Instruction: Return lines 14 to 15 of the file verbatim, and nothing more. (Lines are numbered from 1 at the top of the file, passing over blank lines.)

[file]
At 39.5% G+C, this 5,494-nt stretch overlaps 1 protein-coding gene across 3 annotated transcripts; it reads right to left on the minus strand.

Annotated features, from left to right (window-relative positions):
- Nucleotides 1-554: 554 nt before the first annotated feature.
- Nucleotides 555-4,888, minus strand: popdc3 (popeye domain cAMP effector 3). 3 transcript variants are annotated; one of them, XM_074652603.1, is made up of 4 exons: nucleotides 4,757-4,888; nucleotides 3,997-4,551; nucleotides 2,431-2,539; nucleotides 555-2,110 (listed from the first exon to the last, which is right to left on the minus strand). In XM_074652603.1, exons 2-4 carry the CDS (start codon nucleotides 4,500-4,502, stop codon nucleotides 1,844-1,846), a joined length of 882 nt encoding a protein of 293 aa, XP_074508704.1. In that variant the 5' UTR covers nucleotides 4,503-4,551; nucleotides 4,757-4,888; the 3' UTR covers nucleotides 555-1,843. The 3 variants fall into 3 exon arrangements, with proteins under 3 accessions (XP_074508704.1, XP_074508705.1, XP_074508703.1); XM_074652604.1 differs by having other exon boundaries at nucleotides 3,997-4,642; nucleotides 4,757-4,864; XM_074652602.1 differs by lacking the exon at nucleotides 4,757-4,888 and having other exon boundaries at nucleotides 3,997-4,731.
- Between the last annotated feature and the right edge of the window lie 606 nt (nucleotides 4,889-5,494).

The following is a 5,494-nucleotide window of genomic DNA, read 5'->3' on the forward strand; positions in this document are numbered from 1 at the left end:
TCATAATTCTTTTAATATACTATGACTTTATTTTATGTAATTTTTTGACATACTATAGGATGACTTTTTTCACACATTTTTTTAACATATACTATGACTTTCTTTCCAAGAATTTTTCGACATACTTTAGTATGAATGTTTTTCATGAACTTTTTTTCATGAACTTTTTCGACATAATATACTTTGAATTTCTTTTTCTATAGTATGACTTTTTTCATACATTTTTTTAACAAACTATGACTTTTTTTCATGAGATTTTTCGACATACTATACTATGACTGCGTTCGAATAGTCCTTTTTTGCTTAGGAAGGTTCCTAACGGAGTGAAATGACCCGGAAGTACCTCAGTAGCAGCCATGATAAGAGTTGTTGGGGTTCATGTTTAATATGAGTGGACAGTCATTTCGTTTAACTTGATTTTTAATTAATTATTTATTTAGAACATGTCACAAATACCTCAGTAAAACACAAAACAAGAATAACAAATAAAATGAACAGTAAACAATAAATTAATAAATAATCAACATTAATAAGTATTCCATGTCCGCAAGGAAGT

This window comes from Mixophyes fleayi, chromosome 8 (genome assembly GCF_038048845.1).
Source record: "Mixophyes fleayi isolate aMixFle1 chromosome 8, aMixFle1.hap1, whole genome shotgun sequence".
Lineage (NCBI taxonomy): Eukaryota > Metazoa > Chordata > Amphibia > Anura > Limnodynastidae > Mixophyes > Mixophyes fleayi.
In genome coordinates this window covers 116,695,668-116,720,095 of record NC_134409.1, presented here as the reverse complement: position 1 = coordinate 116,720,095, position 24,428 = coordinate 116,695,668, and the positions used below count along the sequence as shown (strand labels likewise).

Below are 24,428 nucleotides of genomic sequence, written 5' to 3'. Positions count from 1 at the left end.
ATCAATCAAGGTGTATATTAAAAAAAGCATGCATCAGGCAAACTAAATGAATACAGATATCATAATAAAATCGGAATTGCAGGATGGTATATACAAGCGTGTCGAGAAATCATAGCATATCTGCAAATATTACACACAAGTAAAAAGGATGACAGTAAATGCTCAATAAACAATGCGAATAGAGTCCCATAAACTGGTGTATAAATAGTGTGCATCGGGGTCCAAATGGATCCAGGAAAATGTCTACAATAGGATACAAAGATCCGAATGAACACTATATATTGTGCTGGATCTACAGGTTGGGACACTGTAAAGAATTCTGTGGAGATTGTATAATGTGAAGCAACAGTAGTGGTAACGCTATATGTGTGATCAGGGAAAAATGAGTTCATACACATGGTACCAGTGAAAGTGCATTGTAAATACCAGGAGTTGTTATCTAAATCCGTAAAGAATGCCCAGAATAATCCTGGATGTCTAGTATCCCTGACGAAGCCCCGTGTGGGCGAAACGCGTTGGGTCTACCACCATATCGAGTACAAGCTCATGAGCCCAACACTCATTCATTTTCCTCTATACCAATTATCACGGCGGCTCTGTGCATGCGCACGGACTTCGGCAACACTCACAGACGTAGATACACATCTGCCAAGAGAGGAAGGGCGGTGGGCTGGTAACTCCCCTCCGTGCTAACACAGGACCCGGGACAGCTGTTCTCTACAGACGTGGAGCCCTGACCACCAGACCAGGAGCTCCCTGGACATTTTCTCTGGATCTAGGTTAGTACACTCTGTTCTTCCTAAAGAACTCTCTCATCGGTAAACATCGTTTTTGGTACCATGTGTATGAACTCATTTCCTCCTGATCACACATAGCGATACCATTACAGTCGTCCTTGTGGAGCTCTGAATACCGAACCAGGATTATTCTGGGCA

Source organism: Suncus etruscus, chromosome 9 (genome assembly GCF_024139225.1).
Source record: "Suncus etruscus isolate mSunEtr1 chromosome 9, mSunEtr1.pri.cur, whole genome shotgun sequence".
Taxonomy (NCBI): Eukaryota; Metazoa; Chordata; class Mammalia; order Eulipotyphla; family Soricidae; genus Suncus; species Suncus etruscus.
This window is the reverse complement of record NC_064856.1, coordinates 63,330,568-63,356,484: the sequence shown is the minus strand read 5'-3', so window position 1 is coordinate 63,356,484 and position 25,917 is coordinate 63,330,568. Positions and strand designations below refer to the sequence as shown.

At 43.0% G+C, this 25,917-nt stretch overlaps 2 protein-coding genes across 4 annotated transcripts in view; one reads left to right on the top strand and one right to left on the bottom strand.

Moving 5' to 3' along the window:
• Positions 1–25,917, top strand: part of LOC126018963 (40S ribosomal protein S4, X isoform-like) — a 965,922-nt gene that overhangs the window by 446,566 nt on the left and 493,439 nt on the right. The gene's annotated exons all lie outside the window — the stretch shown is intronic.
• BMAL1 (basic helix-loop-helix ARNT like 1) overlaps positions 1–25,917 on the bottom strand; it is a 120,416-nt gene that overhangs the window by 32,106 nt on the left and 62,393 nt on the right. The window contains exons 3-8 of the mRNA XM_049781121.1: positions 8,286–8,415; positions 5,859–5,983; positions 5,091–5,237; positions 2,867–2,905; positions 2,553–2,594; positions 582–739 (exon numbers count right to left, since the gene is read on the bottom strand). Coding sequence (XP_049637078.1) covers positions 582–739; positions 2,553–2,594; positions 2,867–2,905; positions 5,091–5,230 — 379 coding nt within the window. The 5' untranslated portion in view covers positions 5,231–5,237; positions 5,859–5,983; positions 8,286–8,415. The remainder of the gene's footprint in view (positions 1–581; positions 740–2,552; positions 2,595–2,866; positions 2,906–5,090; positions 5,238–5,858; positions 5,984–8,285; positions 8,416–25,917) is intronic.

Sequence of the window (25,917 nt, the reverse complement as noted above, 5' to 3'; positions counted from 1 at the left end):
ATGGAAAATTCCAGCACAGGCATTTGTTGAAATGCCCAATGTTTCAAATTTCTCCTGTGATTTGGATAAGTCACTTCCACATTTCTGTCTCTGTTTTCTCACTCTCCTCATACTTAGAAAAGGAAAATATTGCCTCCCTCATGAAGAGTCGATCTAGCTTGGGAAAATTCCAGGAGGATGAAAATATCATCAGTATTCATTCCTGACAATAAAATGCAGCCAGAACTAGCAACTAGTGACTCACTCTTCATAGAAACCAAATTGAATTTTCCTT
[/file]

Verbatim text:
Source organism: Suncus etruscus, chromosome 9 (genome assembly GCF_024139225.1).
Source record: "Suncus etruscus isolate mSunEtr1 chromosome 9, mSunEtr1.pri.cur, whole genome shotgun sequence".